I'm developing an app which shows location based ads. If you are interested you swipe right, if not, you swipe left.

Initially, in my first prototype of the app I tried an infinite scroll, which turned out to look, in my opinion, very boring and easy to get distracted. Then, I thought about showing a fixed number of ads, I tried it and it turned out to be much easier to focus on those few ads.

By this logic, showing only one ad would be the best since the user can fully focus on that one, but since I'm showing ads, I also want the user to be able to find something they like without having to focus too much on every ad. Also I think that by showing more than one ad at the same time the user may feel they have more options.

My questions are:

  • Is my premise right? (maybe an infinite scroll is my best choice)

  • If showing a fixed number of ads at the same time is the best option, would one have the same impact on the user than showing three, or two?

  • How would I show, for instance, three ads and make sure the user knows that he can be interested on all three, or none? (That he hasn't got to choose a single one)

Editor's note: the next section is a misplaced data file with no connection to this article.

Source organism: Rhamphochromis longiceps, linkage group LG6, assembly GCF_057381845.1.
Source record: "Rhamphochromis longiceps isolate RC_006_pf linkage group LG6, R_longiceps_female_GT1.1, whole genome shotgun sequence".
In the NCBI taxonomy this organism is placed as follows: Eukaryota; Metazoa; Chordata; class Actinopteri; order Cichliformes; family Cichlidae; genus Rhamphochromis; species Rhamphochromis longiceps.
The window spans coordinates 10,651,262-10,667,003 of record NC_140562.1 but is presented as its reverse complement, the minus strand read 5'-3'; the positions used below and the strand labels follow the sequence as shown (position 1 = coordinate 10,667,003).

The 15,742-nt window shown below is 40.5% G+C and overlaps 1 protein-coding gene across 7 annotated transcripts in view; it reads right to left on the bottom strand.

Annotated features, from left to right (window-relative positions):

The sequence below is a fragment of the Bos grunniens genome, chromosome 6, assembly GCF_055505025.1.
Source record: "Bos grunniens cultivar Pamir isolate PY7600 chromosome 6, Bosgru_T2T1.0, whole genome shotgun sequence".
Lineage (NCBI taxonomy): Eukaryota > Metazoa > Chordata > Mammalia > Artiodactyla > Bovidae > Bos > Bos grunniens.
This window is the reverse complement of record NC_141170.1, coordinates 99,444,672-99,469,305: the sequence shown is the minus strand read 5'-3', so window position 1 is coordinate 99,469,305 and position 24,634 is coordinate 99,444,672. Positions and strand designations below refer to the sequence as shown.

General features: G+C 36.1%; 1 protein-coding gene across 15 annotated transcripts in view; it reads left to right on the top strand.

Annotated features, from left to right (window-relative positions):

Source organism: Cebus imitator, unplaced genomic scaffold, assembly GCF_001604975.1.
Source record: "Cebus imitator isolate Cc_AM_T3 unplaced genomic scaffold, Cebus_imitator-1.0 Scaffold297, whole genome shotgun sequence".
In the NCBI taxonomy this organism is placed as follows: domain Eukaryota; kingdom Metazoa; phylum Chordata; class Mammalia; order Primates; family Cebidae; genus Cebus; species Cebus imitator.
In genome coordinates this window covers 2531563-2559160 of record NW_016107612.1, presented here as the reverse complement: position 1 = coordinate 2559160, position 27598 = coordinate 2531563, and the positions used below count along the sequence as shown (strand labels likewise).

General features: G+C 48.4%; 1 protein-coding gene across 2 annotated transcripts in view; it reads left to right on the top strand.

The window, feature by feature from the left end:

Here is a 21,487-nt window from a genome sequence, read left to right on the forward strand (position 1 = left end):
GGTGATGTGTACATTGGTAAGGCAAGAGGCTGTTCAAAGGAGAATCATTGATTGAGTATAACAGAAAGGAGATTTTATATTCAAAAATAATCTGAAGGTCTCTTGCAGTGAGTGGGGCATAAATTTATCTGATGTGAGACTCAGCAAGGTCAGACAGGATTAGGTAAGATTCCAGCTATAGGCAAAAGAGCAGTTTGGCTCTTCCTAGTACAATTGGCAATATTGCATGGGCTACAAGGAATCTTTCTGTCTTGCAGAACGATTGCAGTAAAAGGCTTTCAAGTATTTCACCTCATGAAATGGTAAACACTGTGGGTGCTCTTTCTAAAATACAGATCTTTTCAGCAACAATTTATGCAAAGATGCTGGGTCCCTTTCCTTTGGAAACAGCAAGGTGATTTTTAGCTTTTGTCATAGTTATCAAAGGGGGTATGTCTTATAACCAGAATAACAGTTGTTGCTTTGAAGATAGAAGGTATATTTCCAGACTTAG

Here is a screenshot:

enter image description here

2 Answers 2


Did you do any usability comparison testing with actual users? It's quite helpful AFAIK. Have you ever seen any website or app with the interface you propose? Infinite scroll (or sometimes pagination with long pages) is much more common (and better IMO) simply because it gives the users more flexibility.

  • I haven't seen any app with this exact interface, although it does follow most of Tinder's principles. Where would I get actual users to get my app tested? Thanks
    – Levon
    Commented Dec 25, 2018 at 20:07
  • You could try randomly assigning different users different possibilities and track their behavior. You should also allow feedback. As for other apps and websites, I was thinking of things such as search engines and social media. Commented Dec 25, 2018 at 20:11

I guess it depends also on the target age and the population culture that you are targeting. In general I agree that the less you show the more someone will focus on that small amount of information, but depending on the context switch (if it happens a lot) or on fhe quality of words you use you could also confuse them a lot. I guess best is to try usability test and write down the evidences,l if you haven't tried yet :) Let me know, I am curiouse to see how it worked out for you!

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